Here's more from TheWrap:
"Almost six months after "The King's speech" screened in Telluride and Toronto and "The Social Network" was first unveiled to critics, more than seven months after "Toy Story 3" topped the $400 million mark at the boxoffice, and a year after "Winter's Bone" and "The Kids Are All Right" debuted at Sundance, it's time to stop campaigning and start counting.
"Oscar ballots are due at PricewaterhouseCoopers' downtown Los Angeles offices by five p.m. on Tuesday. And that that point, a feverish, competitive awards season turns into a waiting game for everybody except a half-dozen PwC staffers.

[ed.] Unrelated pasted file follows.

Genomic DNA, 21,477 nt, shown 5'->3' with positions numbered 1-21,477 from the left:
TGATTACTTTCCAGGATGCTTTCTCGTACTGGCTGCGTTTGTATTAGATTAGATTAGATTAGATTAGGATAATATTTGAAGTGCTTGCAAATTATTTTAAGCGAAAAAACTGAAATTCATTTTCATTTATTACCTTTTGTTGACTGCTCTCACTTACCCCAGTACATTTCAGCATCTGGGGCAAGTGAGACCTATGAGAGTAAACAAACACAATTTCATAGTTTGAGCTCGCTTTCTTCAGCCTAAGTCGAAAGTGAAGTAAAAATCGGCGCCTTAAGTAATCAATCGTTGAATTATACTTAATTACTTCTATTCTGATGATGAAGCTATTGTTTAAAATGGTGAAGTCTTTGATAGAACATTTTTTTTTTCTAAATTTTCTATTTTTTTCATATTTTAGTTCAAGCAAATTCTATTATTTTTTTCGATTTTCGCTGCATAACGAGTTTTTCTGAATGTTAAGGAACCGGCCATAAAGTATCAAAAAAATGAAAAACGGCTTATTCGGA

"The accounting firm and the Academy don't release figures about how many last-minute ballots they receive – but Rick Rosas, one of the partners who oversee the process, has said that the number is substantial. (A public relations firm once put an observer in the lobby for the final day of voting, and counted about 500 ballots hand-delivered, expressed or FedExed that day.)"
The Liam Neeson thriller is number 1
I sort of doubt that. I think Disney shouldn't have named their film "I Am Number Four" and ... according to one certain movie, it's good to be the King. Hmm ... maybe President's Day did have something to do with it.
Here's more from TheWrap:
"Liam Neeson's thriller 'Unknown' won the four-day Presidents Day weekend box office, grossing $25.6 million, according to studio estimates.